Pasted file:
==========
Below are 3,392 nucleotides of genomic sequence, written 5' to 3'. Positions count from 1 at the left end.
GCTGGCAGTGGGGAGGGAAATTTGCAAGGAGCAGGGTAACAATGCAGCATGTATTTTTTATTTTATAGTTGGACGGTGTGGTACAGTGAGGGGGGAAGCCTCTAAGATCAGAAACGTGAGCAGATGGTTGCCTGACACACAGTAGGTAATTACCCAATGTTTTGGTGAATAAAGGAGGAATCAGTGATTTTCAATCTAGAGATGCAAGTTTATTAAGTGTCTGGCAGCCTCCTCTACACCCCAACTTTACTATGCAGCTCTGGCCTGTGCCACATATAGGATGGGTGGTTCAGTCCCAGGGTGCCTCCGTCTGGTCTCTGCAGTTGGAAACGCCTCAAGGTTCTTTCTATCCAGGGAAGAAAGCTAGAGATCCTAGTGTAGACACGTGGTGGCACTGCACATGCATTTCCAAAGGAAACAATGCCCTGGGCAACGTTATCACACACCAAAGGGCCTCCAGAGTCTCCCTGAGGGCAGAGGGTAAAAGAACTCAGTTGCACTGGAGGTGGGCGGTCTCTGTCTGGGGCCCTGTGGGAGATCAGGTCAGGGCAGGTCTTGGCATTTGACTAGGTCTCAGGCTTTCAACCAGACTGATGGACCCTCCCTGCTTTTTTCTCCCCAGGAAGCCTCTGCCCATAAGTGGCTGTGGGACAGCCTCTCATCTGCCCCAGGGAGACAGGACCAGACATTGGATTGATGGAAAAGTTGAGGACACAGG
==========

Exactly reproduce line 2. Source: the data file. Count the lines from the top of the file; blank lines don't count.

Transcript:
GCTGGCAGTGGGGAGGGAAATTTGCAAGGAGCAGGGTAACAATGCAGCATGTATTTTTTATTTTATAGTTGGACGGTGTGGTACAGTGAGGGGGGAAGCCTCTAAGATCAGAAACGTGAGCAGATGGTTGCCTGACACACAGTAGGTAATTACCCAATGTTTTGGTGAATAAAGGAGGAATCAGTGATTTTCAATCTAGAGATGCAAGTTTATTAAGTGTCTGGCAGCCTCCTCTACACCCCAACTTTACTATGCAGCTCTGGCCTGTGCCACATATAGGATGGGTGGTTCAGTCCCAGGGTGCCTCCGTCTGGTCTCTGCAGTTGGAAACGCCTCAAGGTTCTTTCTATCCAGGGAAGAAAGCTAGAGATCCTAGTGTAGACACGTGGTGGCACTGCACATGCATTTCCAAAGGAAACAATGCCCTGGGCAACGTTATCACACACCAAAGGGCCTCCAGAGTCTCCCTGAGGGCAGAGGGTAAAAGAACTCAGTTGCACTGGAGGTGGGCGGTCTCTGTCTGGGGCCCTGTGGGAGATCAGGTCAGGGCAGGTCTTGGCATTTGACTAGGTCTCAGGCTTTCAACCAGACTGATGGACCCTCCCTGCTTTTTTCTCCCCAGGAAGCCTCTGCCCATAAGTGGCTGTGGGACAGCCTCTCATCTGCCCCAGGGAGACAGGACCAGACATTGGATTGATGGAAAAGTTGAGGACACAGG